The most bitter political violence occurring in Bosnia today is between Muslims and Muslims in the northwestern city of Bihac.
Bihac, on the strategic corridor between Bosnia and Croatia in an area known as the Krajina, has become the flashpoint for elections-related violence aimed at snuffing out opposition to Bosnia's ruling Party for Democratic Action (SDA), the party of Bosnian President Alija Izetbegovic.
The story of intense political violence within Bosnia's Muslim community reveals how four years of war have altered the political consciousness of a nation once committed to ethnic tolerance, but now overcome with fears about its security.
The United Nations reports 12 explosions targeted at the homes of opposition political candidates and their supporters have rocked the Bihac area in the past week. "We believe all are politically related and are targeted at supporters of opposition parties. Hand grenades have been thrown at houses," says UN spokesperson Alex Ivanko.
Victims of the political harassment have accused local police and local SDA officials of organizing the attacks.
While no one has been severely injured, UN officials in Bihac say the attacks have served their purpose of intimidating supporters of opposition parties from casting their ballots on election day next month.
"[The intimidation] will have dire consequences for the whole election process because people that support opposition parties will prefer, for security reasons, not to exercise their right to vote," Ivanko reports.
Analysts here trace Bihac's volatility to its controversial history. During the war, many citizens of Bihac were employed as factory workers at the Agrokomers food-processing plant. Led by the Agrokomers chief-turned-politician, Fikret Abdic, they fought against the Bosnian government, siding at times with the Croats, then the Bosnian Serbs, in an effort to preserve their relatively good quality of life.
As the fortunes of the Bosnian government's armed forces improved and it began to win back territory in the Krajina in 1995, 30,000 of Mr. Abdic's Muslim followers, fearing retribution, fled over the Croatian border. They lived in cold, squalid conditions in the Kuplensko refugee camp.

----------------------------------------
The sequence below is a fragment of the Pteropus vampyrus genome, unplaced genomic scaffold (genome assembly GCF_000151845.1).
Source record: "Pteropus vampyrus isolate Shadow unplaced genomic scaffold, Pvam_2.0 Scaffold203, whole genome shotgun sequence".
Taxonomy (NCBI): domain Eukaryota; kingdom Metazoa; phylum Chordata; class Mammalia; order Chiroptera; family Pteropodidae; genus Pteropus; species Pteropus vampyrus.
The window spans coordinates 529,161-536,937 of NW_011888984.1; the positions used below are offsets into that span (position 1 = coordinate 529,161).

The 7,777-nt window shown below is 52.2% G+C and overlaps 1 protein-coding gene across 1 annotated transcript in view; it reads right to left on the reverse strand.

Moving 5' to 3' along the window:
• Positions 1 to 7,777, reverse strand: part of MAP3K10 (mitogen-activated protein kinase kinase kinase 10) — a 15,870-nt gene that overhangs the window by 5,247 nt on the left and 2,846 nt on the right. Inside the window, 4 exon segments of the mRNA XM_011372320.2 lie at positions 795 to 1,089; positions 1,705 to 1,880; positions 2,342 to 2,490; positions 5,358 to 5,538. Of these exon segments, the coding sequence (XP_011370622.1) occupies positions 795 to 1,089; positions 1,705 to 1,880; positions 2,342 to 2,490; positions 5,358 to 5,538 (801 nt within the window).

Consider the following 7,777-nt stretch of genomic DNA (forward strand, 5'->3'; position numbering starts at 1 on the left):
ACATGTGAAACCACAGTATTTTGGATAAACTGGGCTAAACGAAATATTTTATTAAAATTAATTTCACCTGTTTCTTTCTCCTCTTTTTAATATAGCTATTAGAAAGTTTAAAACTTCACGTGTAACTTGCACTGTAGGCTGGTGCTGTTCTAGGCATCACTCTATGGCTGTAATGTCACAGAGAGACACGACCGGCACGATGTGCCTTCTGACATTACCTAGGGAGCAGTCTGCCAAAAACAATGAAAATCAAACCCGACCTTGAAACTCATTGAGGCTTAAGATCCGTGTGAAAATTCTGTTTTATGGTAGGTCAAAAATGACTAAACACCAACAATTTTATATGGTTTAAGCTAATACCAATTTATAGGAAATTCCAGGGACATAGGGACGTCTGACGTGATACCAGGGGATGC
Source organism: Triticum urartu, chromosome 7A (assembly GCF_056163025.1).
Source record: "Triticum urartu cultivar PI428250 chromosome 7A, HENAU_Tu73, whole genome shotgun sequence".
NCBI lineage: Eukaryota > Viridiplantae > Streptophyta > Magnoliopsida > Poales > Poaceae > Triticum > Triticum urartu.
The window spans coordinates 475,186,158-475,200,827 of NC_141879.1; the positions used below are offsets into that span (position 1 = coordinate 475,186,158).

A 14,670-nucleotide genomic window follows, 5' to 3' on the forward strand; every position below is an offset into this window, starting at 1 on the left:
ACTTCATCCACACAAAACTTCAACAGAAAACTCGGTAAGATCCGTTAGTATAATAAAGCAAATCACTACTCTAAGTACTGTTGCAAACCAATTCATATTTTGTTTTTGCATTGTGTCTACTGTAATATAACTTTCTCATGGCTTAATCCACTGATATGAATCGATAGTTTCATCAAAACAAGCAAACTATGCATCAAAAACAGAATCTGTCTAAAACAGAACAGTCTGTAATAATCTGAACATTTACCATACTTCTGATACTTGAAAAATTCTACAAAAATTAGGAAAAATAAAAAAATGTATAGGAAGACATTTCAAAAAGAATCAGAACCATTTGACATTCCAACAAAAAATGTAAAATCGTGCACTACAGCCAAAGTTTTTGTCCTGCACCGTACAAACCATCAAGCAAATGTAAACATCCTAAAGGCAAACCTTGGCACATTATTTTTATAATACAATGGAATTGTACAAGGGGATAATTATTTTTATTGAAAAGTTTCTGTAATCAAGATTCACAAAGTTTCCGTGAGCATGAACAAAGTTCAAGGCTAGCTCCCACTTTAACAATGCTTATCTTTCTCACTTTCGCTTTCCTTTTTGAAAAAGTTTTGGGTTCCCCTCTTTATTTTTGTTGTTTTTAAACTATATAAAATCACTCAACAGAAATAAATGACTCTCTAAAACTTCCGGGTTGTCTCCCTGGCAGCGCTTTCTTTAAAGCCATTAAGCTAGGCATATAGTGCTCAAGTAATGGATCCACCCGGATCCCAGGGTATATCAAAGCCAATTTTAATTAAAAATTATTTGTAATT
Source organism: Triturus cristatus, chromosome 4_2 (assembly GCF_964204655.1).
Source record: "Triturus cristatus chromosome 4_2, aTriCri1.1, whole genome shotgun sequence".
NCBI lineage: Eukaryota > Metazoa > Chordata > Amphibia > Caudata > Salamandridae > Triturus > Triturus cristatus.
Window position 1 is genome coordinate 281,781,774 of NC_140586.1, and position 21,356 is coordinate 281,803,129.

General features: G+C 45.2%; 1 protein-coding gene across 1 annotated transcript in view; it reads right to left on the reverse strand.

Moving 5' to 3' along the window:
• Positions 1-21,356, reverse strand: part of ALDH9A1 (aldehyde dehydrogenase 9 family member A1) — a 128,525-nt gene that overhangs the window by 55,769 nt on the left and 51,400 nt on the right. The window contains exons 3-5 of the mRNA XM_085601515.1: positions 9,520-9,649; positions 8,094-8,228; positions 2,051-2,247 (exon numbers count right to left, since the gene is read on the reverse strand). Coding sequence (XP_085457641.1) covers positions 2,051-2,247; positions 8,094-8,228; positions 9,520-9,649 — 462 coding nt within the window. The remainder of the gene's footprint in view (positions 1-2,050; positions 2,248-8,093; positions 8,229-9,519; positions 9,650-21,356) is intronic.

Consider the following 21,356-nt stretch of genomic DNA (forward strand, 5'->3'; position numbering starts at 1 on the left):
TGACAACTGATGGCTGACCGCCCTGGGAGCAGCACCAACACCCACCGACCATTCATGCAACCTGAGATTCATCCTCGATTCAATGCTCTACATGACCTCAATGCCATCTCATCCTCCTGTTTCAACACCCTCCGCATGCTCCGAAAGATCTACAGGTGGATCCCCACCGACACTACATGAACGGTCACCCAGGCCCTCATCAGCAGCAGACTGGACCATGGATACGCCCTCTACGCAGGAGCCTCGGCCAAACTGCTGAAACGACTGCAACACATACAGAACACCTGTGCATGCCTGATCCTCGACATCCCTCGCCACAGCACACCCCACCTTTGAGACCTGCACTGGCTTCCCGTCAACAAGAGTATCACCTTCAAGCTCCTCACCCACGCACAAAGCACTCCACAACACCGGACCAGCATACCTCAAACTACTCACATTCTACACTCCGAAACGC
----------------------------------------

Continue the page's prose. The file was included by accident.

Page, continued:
These "Abdic people," as they are called, have been drifting back into the Bihac area since the war ended in December 1995 and have become the targets of political violence aimed at keeping them from voting on election day. The UN High Commissioner for Refugees is concerned about rising the political violence and intimidation in Bihac. "Sadly today, Bihac stands out as the scene of the most violence in the [Bosnian] federation," says Kris Janowski, spokesperson for the UNHCR in Sarajevo.
Abdic's Democratic People's Union (DNZ) party is running in Bihac for municipal and other local offices. It has enough support to generate fears among local SDA party chiefs of a DNZ win.
Observers here say it would be hard to trace the explosions in Bihac back to SDA headquarters in Sarajevo. They say the attacks are more likely being directed by local SDA party chiefs. Victims of the harassment say it is coming from the local SDA party chief and local police. "The harassment is intended to keep people from voting, and it seems to be having that effect," Ivanko says.
While many Bosnians consider Abdic a traitor, and a Bosnian government court indicted him for war crimes earlier this month, he has not been indicted by the International War Crimes Tribunal at The Hague and is therefore eligible to run for office.
"Look, the Bosnian government assured the Abdic people that they could come back, that they wouldn't be harmed. Now they have come, and are exercising their legal rights as citizens to support the candidates they wish to, and they are being attacked. If the Bosnian government really believes in democracy, then it has to respect the political views of the opposition," says a staff member of UNHCR.
More subtle political pressure here is widespread too. Reports of people losing their jobs because they are not SDA members are common. People are bombarded with the message that not voting for SDA is a disloyal vote against a strong Bosnia.
SDA campaign posters in Tuzla read: "You know who the Serbs are going to vote for, you know who the Croats are going to vote for. Who are you going to vote for? SDA." The posters play on the fears of Bosnians that hard-line separatist Serb and Croat parties are winning among Bosnia's two ethnic minorities and will lead to Bosnia losing large swathes of territory if the Army-backed SDA loses.
Insiders to the campaign of former Bosnian Prime Minister Haris Silajdzic say he is under pressure to withdraw his Party for Bosnia-Herzegovina from the campaign because it may take too many votes away from the SDA. In this scenario, the Bosnian Serb presidential candidate, Momcilo Krajisnik, could end up winning the position of president of the three-party presidency.
The Bosnian government has remained silent on the issue. But last week, Bosnian President Izetbegovic, the SDA leader, said, "We cannot afford to lose in peace what we have defended with our blood in the hard years of the war."